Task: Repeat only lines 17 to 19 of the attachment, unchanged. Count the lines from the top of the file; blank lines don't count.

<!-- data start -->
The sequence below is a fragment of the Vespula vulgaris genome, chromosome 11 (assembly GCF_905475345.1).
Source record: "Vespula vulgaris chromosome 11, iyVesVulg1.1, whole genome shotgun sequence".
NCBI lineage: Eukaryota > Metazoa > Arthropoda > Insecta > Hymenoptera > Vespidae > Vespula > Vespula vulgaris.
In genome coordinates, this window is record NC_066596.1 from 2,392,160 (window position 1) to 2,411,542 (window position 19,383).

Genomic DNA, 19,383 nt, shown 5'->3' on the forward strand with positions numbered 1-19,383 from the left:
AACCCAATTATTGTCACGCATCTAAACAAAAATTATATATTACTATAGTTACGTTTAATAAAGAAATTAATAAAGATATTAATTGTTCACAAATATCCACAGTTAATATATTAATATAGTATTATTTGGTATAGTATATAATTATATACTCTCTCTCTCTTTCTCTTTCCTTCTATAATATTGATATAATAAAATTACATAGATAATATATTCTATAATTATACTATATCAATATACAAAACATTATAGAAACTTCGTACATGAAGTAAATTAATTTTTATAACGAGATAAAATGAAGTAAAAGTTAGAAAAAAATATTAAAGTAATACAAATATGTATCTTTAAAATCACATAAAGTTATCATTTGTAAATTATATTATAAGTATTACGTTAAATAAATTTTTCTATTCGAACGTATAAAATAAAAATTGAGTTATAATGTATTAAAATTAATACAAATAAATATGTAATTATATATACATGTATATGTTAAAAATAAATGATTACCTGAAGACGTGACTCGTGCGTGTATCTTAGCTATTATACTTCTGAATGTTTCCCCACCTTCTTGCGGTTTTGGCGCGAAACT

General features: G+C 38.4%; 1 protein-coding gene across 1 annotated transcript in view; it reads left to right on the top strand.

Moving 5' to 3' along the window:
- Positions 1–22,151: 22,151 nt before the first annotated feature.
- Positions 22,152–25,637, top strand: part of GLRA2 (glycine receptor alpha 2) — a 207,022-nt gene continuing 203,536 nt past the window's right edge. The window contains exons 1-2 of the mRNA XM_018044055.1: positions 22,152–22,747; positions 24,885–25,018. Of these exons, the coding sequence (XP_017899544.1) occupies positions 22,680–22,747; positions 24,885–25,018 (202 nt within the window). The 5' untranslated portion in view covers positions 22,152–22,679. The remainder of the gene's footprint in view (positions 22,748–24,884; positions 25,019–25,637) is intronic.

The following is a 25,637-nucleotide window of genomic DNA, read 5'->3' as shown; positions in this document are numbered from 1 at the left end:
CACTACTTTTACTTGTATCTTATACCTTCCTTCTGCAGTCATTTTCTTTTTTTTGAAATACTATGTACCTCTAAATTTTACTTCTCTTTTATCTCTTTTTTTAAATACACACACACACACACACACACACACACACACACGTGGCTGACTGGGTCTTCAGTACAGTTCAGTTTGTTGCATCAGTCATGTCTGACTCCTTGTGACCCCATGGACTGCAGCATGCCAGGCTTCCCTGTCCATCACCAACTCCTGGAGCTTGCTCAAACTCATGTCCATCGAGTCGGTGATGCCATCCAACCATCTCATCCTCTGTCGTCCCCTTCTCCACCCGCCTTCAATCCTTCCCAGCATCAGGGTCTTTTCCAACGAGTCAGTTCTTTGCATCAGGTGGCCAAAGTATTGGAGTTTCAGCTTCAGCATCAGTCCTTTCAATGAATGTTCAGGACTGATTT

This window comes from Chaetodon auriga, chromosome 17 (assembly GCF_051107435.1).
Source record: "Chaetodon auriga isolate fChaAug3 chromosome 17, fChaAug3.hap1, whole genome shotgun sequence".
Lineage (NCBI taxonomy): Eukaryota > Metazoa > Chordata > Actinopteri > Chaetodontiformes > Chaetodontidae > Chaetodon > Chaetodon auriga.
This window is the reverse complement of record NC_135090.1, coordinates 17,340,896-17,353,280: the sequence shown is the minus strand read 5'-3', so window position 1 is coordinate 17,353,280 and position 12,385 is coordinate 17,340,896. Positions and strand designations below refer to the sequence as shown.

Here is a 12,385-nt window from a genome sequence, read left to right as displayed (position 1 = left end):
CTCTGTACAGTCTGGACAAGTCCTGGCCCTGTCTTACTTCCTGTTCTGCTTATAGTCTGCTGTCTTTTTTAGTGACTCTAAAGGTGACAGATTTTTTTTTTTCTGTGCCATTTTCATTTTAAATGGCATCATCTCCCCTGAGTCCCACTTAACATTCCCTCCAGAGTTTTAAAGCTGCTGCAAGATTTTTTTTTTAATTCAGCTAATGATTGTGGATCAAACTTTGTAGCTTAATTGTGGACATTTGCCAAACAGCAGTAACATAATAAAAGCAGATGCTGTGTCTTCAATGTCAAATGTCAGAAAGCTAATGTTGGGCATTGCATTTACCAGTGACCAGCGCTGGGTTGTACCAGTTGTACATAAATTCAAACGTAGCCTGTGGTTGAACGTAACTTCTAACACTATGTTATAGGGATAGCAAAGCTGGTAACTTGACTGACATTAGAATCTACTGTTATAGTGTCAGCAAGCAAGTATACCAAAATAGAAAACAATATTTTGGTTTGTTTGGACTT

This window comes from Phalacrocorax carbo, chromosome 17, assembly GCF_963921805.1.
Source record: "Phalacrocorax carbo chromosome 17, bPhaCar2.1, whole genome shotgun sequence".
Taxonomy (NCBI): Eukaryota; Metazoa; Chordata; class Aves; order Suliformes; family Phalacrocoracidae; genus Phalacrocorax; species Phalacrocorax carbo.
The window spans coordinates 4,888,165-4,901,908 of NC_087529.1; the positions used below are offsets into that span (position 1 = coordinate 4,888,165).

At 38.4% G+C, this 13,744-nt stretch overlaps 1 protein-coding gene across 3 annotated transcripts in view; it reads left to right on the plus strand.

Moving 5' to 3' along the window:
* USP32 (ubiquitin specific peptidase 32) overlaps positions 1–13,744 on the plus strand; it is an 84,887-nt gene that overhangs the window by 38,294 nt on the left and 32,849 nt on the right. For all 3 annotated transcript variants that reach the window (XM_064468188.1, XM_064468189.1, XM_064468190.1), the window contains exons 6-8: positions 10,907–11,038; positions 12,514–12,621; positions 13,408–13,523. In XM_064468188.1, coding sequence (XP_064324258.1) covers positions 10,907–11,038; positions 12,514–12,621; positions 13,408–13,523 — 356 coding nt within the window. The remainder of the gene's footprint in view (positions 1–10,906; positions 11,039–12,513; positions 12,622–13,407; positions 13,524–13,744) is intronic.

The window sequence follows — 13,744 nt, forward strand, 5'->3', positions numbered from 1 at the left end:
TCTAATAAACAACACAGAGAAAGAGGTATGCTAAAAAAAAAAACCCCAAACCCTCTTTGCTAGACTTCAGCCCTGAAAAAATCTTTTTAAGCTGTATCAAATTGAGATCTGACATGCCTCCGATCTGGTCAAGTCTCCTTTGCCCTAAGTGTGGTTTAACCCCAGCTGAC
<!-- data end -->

Here is a 12,385-nt window from a genome sequence, read left to right as displayed (position 1 = left end):
CTCTGTACAGTCTGGACAAGTCCTGGCCCTGTCTTACTTCCTGTTCTGCTTATAGTCTGCTGTCTTTTTTAGTGACTCTAAAGGTGACAGATTTTTTTTTTTCTGTGCCATTTTCATTTTAAATGGCATCATCTCCCCTGAGTCCCACTTAACATTCCCTCCAGAGTTTTAAAGCTGCTGCAAGATTTTTTTTTTAATTCAGCTAATGATTGTGGATCAAACTTTGTAGCTTAATTGTGGACATTTGCCAAACAGCAGTAACATAATAAAAGCAGATGCTGTGTCTTCAATGTCAAATGTCAGAAAGCTAATGTTGGGCATTGCATTTACCAGTGACCAGCGCTGGGTTGTACCAGTTGTACATAAATTCAAACGTAGCCTGTGGTTGAACGTAACTTCTAACACTATGTTATAGGGATAGCAAAGCTGGTAACTTGACTGACATTAGAATCTACTGTTATAGTGTCAGCAAGCAAGTATACCAAAATAGAAAACAATATTTTGGTTTGTTTGGACTT

This window comes from Phalacrocorax carbo, chromosome 17, assembly GCF_963921805.1.